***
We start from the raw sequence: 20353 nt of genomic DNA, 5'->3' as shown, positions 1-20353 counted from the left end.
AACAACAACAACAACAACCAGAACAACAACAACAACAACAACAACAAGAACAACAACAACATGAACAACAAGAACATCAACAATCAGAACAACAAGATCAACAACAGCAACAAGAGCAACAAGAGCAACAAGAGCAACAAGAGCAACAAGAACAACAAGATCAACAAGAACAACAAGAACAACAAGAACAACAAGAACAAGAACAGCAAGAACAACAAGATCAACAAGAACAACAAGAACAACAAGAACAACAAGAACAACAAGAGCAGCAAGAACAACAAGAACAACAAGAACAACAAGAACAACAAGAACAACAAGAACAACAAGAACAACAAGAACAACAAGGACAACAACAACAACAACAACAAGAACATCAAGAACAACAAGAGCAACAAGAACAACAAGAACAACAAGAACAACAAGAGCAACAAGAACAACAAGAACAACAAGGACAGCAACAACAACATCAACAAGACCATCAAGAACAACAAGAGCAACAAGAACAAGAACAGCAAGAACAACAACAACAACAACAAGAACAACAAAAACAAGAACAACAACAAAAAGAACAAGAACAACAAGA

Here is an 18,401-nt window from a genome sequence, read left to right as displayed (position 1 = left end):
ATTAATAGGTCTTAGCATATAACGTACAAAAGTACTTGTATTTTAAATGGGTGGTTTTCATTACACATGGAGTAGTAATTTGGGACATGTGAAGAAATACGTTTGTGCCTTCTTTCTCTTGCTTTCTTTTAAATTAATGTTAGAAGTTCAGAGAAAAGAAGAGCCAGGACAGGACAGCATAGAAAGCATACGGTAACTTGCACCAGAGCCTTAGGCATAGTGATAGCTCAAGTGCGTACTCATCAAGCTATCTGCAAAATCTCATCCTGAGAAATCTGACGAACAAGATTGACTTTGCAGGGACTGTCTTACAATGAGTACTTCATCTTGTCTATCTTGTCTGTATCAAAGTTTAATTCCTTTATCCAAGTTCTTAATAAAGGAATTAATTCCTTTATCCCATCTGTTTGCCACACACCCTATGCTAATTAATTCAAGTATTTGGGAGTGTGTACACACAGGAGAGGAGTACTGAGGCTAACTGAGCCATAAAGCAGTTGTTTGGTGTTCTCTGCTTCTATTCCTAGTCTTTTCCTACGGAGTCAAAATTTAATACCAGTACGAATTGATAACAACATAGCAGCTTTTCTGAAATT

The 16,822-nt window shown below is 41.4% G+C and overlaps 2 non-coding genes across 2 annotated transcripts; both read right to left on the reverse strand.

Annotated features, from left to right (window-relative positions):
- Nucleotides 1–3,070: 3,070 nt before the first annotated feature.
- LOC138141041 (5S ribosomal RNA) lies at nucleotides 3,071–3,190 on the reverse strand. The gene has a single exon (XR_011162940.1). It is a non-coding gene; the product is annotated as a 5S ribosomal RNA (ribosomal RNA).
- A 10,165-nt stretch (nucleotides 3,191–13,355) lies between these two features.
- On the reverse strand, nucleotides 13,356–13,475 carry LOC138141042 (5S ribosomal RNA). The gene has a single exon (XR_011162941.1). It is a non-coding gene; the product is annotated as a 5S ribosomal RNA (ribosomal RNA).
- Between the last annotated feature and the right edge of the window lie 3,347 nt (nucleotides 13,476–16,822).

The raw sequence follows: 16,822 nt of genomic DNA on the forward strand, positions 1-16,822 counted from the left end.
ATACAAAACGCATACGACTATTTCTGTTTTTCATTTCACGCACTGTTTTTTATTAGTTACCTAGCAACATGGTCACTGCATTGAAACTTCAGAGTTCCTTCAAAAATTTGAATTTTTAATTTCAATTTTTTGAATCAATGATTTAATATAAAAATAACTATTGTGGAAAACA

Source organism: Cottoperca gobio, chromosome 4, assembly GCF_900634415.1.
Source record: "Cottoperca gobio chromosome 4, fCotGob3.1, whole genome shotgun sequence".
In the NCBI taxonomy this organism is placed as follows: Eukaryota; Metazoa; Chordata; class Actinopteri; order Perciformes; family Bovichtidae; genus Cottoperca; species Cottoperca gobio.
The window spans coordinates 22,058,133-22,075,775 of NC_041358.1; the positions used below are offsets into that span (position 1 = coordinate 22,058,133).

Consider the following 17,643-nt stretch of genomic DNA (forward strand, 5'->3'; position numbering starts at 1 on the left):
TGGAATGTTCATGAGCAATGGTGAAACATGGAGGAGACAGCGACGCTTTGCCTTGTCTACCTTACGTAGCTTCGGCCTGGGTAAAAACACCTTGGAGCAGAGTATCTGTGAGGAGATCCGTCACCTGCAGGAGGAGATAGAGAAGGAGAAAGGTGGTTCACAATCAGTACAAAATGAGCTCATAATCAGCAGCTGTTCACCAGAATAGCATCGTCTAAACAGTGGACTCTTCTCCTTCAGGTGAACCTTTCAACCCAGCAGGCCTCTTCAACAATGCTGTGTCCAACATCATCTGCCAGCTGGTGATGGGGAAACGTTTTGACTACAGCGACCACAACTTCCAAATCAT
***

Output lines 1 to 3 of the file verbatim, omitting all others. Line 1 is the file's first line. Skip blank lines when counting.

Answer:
We start from the raw sequence: 20353 nt of genomic DNA, 5'->3' as shown, positions 1-20353 counted from the left end.
AACAACAACAACAACAACCAGAACAACAACAACAACAACAACAACAAGAACAACAACAACATGAACAACAAGAACATCAACAATCAGAACAACAAGATCAACAACAGCAACAAGAGCAACAAGAGCAACAAGAGCAACAAGAGCAACAAGAACAACAAGATCAACAAGAACAACAAGAACAACAAGAACAACAAGAACAAGAACAGCAAGAACAACAAGATCAACAAGAACAACAAGAACAACAAGAACAACAAGAACAACAAGAGCAGCAAGAACAACAAGAACAACAAGAACAACAAGAACAACAAGAACAACAAGAACAACAAGAACAACAAGAACAACAAGGACAACAACAACAACAACAACAAGAACATCAAGAACAACAAGAGCAACAAGAACAACAAGAACAACAAGAACAACAAGAGCAACAAGAACAACAAGAACAACAAGGACAGCAACAACAACATCAACAAGACCATCAAGAACAACAAGAGCAACAAGAACAAGAACAGCAAGAACAACAACAACAACAACAAGAACAACAAAAACAAGAACAACAACAAAAAGAACAAGAACAACAAGA

Here is an 18,401-nt window from a genome sequence, read left to right as displayed (position 1 = left end):